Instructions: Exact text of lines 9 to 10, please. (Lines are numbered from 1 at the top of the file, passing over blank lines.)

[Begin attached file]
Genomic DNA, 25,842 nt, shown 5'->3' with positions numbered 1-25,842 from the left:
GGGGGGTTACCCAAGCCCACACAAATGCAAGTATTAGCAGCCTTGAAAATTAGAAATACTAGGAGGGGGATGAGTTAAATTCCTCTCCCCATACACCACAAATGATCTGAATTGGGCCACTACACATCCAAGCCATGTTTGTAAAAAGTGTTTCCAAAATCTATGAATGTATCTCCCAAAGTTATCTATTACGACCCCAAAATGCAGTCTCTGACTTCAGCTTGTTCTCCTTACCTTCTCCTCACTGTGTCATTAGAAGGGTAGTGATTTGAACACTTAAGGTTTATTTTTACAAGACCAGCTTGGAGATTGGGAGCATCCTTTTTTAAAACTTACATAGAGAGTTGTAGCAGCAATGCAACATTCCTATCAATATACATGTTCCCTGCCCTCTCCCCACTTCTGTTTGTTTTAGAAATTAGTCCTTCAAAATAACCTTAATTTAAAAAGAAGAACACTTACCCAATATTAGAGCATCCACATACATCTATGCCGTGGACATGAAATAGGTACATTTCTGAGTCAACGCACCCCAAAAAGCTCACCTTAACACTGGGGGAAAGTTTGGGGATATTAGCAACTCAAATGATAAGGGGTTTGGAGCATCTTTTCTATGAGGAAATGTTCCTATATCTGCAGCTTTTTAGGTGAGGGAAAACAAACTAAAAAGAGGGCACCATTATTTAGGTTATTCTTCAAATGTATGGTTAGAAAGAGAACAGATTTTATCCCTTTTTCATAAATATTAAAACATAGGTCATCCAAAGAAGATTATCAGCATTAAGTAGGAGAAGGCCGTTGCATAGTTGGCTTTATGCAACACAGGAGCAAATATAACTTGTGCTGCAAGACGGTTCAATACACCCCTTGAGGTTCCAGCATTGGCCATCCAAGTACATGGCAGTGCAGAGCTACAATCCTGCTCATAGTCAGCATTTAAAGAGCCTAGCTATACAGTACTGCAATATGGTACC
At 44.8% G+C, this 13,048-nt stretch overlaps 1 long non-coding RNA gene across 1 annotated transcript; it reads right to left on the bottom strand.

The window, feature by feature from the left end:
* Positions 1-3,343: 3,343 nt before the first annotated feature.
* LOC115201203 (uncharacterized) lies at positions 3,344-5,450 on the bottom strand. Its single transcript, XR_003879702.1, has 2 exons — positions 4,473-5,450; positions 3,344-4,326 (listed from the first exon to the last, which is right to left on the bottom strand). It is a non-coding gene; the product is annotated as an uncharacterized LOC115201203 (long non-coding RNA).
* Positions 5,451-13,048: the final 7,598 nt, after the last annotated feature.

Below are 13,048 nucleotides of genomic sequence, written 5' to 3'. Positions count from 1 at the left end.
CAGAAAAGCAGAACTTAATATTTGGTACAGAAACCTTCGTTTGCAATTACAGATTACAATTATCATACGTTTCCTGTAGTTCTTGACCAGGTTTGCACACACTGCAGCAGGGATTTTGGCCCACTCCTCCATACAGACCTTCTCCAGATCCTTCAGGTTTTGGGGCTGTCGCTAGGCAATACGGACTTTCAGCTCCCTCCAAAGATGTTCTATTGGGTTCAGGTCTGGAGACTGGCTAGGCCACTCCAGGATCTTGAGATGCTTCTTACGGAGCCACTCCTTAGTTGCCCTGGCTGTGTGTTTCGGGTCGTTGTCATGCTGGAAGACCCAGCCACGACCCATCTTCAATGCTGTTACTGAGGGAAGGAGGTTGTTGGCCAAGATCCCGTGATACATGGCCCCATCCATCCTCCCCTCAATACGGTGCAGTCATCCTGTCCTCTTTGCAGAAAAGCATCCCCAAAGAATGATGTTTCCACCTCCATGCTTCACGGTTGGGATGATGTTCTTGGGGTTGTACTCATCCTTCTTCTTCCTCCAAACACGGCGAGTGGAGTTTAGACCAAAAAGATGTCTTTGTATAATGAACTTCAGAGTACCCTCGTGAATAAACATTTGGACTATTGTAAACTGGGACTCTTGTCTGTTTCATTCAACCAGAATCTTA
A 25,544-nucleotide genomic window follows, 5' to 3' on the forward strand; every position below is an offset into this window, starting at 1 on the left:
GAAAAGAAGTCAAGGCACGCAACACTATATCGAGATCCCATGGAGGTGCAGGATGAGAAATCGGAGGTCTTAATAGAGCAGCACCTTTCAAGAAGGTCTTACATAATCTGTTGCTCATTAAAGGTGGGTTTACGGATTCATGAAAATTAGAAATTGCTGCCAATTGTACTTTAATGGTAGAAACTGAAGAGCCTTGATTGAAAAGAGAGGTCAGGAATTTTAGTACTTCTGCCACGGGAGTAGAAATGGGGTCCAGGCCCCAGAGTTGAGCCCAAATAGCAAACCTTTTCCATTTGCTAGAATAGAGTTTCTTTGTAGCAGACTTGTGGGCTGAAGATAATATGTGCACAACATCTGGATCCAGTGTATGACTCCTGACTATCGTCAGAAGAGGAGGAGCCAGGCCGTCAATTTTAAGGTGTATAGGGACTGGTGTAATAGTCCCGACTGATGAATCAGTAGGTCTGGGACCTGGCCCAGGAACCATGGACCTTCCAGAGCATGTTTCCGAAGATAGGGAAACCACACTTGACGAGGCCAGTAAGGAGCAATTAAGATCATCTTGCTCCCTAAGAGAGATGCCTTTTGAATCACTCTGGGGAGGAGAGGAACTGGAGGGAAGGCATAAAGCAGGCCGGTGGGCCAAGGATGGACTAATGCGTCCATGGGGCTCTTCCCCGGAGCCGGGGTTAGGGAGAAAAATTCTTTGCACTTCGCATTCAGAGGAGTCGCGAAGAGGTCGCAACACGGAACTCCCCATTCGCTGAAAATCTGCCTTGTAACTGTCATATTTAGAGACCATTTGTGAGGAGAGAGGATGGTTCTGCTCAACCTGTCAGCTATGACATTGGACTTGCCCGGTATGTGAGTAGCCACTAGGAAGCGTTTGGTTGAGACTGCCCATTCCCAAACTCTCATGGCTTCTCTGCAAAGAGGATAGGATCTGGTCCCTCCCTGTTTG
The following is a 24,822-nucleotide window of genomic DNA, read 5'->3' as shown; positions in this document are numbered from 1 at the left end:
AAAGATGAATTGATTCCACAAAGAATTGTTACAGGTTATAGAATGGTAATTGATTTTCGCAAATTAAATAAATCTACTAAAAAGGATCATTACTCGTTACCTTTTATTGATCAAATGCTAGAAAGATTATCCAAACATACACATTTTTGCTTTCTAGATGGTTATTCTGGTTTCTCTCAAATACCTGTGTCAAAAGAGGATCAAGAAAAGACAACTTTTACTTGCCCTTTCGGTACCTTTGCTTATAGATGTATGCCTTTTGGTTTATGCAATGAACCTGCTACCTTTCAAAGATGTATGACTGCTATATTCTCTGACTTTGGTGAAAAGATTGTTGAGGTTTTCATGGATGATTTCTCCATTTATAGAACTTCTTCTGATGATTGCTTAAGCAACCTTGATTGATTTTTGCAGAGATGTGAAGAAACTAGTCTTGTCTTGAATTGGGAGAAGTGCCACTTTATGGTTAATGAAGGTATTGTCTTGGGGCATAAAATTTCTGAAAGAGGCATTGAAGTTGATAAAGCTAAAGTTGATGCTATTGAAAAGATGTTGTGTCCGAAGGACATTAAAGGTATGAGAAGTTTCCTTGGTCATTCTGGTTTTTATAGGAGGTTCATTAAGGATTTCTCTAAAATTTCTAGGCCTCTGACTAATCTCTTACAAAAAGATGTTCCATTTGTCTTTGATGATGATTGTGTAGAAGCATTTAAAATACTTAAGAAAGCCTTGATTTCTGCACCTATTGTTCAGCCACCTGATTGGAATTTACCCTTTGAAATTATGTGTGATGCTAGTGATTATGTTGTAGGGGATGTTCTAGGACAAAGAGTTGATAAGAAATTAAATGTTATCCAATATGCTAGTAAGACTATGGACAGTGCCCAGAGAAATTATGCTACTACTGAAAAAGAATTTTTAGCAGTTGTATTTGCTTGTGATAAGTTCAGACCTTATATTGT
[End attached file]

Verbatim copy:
CAGAAAAGCAGAACTTAATATTTGGTACAGAAACCTTCGTTTGCAATTACAGATTACAATTATCATACGTTTCCTGTAGTTCTTGACCAGGTTTGCACACACTGCAGCAGGGATTTTGGCCCACTCCTCCATACAGACCTTCTCCAGATCCTTCAGGTTTTGGGGCTGTCGCTAGGCAATACGGACTTTCAGCTCCCTCCAAAGATGTTCTATTGGGTTCAGGTCTGGAGACTGGCTAGGCCACTCCAGGATCTTGAGATGCTTCTTACGGAGCCACTCCTTAGTTGCCCTGGCTGTGTGTTTCGGGTCGTTGTCATGCTGGAAGACCCAGCCACGACCCATCTTCAATGCTGTTACTGAGGGAAGGAGGTTGTTGGCCAAGATCCCGTGATACATGGCCCCATCCATCCTCCCCTCAATACGGTGCAGTCATCCTGTCCTCTTTGCAGAAAAGCATCCCCAAAGAATGATGTTTCCACCTCCATGCTTCACGGTTGGGATGATGTTCTTGGGGTTGTACTCATCCTTCTTCTTCCTCCAAACACGGCGAGTGGAGTTTAGACCAAAAAGATGTCTTTGTATAATGAACTTCAGAGTACCCTCGTGAATAAACATTTGGACTATTGTAAACTGGGACTCTTGTCTGTTTCATTCAACCAGAATCTTA
A 25,544-nucleotide genomic window follows, 5' to 3' on the forward strand; every position below is an offset into this window, starting at 1 on the left: